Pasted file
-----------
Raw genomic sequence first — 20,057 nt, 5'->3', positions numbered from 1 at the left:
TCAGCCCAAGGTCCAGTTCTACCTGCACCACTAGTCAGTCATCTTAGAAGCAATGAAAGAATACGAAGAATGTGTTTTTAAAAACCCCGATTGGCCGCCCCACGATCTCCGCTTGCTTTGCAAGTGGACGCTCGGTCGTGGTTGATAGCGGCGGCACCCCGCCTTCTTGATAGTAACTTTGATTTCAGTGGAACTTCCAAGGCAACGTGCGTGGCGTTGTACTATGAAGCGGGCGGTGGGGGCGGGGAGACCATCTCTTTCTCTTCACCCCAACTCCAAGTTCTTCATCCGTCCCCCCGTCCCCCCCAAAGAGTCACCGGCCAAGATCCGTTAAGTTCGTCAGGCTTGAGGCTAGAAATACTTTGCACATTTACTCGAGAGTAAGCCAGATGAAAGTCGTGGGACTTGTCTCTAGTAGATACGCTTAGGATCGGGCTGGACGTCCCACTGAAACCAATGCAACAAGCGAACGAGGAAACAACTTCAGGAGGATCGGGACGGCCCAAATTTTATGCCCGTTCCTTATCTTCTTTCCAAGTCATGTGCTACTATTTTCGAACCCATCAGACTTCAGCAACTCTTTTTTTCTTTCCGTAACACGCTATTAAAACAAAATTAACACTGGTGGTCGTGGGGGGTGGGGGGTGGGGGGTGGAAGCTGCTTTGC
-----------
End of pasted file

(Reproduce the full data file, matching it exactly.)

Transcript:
Raw genomic sequence first — 20,057 nt, 5'->3', positions numbered from 1 at the left:
TCAGCCCAAGGTCCAGTTCTACCTGCACCACTAGTCAGTCATCTTAGAAGCAATGAAAGAATACGAAGAATGTGTTTTTAAAAACCCCGATTGGCCGCCCCACGATCTCCGCTTGCTTTGCAAGTGGACGCTCGGTCGTGGTTGATAGCGGCGGCACCCCGCCTTCTTGATAGTAACTTTGATTTCAGTGGAACTTCCAAGGCAACGTGCGTGGCGTTGTACTATGAAGCGGGCGGTGGGGGCGGGGAGACCATCTCTTTCTCTTCACCCCAACTCCAAGTTCTTCATCCGTCCCCCCGTCCCCCCCAAAGAGTCACCGGCCAAGATCCGTTAAGTTCGTCAGGCTTGAGGCTAGAAATACTTTGCACATTTACTCGAGAGTAAGCCAGATGAAAGTCGTGGGACTTGTCTCTAGTAGATACGCTTAGGATCGGGCTGGACGTCCCACTGAAACCAATGCAACAAGCGAACGAGGAAACAACTTCAGGAGGATCGGGACGGCCCAAATTTTATGCCCGTTCCTTATCTTCTTTCCAAGTCATGTGCTACTATTTTCGAACCCATCAGACTTCAGCAACTCTTTTTTTCTTTCCGTAACACGCTATTAAAACAAAATTAACACTGGTGGTCGTGGGGGGTGGGGGGTGGGGGGTGGAAGCTGCTTTGC